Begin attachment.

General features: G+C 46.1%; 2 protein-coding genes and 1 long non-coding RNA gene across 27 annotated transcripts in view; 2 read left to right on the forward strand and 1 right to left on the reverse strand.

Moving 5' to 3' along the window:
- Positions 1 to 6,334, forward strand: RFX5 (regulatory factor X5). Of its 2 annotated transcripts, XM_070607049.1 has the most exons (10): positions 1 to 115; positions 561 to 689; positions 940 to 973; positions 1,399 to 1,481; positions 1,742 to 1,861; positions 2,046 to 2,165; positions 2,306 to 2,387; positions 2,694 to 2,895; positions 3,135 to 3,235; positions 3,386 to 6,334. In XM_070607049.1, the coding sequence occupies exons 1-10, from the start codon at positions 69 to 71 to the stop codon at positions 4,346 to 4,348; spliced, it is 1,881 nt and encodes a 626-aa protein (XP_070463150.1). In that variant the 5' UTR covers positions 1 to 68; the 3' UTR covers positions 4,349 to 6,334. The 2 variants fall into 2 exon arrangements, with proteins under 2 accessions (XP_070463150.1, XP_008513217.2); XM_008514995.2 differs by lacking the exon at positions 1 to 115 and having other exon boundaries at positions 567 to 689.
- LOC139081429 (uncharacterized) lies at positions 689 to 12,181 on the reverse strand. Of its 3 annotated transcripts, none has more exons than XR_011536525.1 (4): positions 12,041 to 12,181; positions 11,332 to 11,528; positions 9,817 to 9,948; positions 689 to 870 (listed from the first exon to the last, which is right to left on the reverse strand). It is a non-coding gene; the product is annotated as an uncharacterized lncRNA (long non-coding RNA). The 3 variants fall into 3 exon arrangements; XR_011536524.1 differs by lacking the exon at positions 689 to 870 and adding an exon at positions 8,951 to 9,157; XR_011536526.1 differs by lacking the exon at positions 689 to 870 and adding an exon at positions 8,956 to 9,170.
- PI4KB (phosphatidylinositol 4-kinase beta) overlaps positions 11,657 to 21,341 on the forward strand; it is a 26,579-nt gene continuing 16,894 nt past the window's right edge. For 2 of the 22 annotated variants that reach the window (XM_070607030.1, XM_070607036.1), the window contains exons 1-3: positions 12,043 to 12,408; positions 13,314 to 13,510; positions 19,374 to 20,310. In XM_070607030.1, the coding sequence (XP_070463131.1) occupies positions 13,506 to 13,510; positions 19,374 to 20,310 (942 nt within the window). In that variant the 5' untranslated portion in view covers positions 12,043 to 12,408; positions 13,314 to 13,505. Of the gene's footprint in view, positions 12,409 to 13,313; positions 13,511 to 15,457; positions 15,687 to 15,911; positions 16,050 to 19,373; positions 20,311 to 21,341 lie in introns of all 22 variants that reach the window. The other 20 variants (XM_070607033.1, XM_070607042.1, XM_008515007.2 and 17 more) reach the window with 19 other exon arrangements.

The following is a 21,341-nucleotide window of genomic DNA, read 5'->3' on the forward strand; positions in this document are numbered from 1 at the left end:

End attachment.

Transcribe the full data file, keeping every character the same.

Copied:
General features: G+C 46.1%; 2 protein-coding genes and 1 long non-coding RNA gene across 27 annotated transcripts in view; 2 read left to right on the forward strand and 1 right to left on the reverse strand.

Moving 5' to 3' along the window:
- Positions 1 to 6,334, forward strand: RFX5 (regulatory factor X5). Of its 2 annotated transcripts, XM_070607049.1 has the most exons (10): positions 1 to 115; positions 561 to 689; positions 940 to 973; positions 1,399 to 1,481; positions 1,742 to 1,861; positions 2,046 to 2,165; positions 2,306 to 2,387; positions 2,694 to 2,895; positions 3,135 to 3,235; positions 3,386 to 6,334. In XM_070607049.1, the coding sequence occupies exons 1-10, from the start codon at positions 69 to 71 to the stop codon at positions 4,346 to 4,348; spliced, it is 1,881 nt and encodes a 626-aa protein (XP_070463150.1). In that variant the 5' UTR covers positions 1 to 68; the 3' UTR covers positions 4,349 to 6,334. The 2 variants fall into 2 exon arrangements, with proteins under 2 accessions (XP_070463150.1, XP_008513217.2); XM_008514995.2 differs by lacking the exon at positions 1 to 115 and having other exon boundaries at positions 567 to 689.
- LOC139081429 (uncharacterized) lies at positions 689 to 12,181 on the reverse strand. Of its 3 annotated transcripts, none has more exons than XR_011536525.1 (4): positions 12,041 to 12,181; positions 11,332 to 11,528; positions 9,817 to 9,948; positions 689 to 870 (listed from the first exon to the last, which is right to left on the reverse strand). It is a non-coding gene; the product is annotated as an uncharacterized lncRNA (long non-coding RNA). The 3 variants fall into 3 exon arrangements; XR_011536524.1 differs by lacking the exon at positions 689 to 870 and adding an exon at positions 8,951 to 9,157; XR_011536526.1 differs by lacking the exon at positions 689 to 870 and adding an exon at positions 8,956 to 9,170.
- PI4KB (phosphatidylinositol 4-kinase beta) overlaps positions 11,657 to 21,341 on the forward strand; it is a 26,579-nt gene continuing 16,894 nt past the window's right edge. For 2 of the 22 annotated variants that reach the window (XM_070607030.1, XM_070607036.1), the window contains exons 1-3: positions 12,043 to 12,408; positions 13,314 to 13,510; positions 19,374 to 20,310. In XM_070607030.1, the coding sequence (XP_070463131.1) occupies positions 13,506 to 13,510; positions 19,374 to 20,310 (942 nt within the window). In that variant the 5' untranslated portion in view covers positions 12,043 to 12,408; positions 13,314 to 13,505. Of the gene's footprint in view, positions 12,409 to 13,313; positions 13,511 to 15,457; positions 15,687 to 15,911; positions 16,050 to 19,373; positions 20,311 to 21,341 lie in introns of all 22 variants that reach the window. The other 20 variants (XM_070607033.1, XM_070607042.1, XM_008515007.2 and 17 more) reach the window with 19 other exon arrangements.

The following is a 21,341-nucleotide window of genomic DNA, read 5'->3' on the forward strand; positions in this document are numbered from 1 at the left end: